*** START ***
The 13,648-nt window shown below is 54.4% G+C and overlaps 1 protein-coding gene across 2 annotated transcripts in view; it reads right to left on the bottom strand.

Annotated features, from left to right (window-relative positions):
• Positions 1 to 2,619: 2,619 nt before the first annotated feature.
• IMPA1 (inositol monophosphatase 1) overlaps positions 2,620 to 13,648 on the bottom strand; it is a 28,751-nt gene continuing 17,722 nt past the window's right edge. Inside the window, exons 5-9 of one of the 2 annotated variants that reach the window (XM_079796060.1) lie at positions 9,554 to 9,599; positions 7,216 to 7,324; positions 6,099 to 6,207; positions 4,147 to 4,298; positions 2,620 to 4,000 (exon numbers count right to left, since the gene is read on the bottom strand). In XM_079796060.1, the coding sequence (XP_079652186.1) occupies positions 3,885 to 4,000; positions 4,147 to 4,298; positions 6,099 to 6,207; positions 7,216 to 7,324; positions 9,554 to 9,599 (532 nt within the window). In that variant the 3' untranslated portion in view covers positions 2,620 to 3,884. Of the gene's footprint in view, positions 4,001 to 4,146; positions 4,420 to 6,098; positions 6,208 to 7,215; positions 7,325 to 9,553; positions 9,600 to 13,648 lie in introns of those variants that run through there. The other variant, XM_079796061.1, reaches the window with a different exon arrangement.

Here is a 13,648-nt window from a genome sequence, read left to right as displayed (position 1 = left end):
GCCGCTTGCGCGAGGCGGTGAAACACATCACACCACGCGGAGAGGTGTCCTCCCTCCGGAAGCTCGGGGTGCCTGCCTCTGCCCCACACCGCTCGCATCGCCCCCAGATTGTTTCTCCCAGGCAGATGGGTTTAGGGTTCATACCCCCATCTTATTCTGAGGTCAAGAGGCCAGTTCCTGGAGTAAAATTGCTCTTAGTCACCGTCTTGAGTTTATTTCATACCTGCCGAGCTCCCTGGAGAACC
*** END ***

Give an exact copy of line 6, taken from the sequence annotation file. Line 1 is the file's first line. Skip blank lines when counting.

GCCGCTTGCGCGAGGCGGTGAAACACATCACACCACGCGGAGAGGTGTCCTCCCTCCGGAAGCTCGGGGTGCCTGCCTCTGCCCCACACCGCTCGCATCGCCCCCAGATTGTTTCTCCCAGGCAGATGGGTTTAGGGTTCATACCCCCATCTTATTCTGAGGTCAAGAGGCCAGTTCCTGGAGTAAAATTGCTCTTAGTCACCGTCTTGAGTTTATTTCATACCTGCCGAGCTCCCTGGAGAACC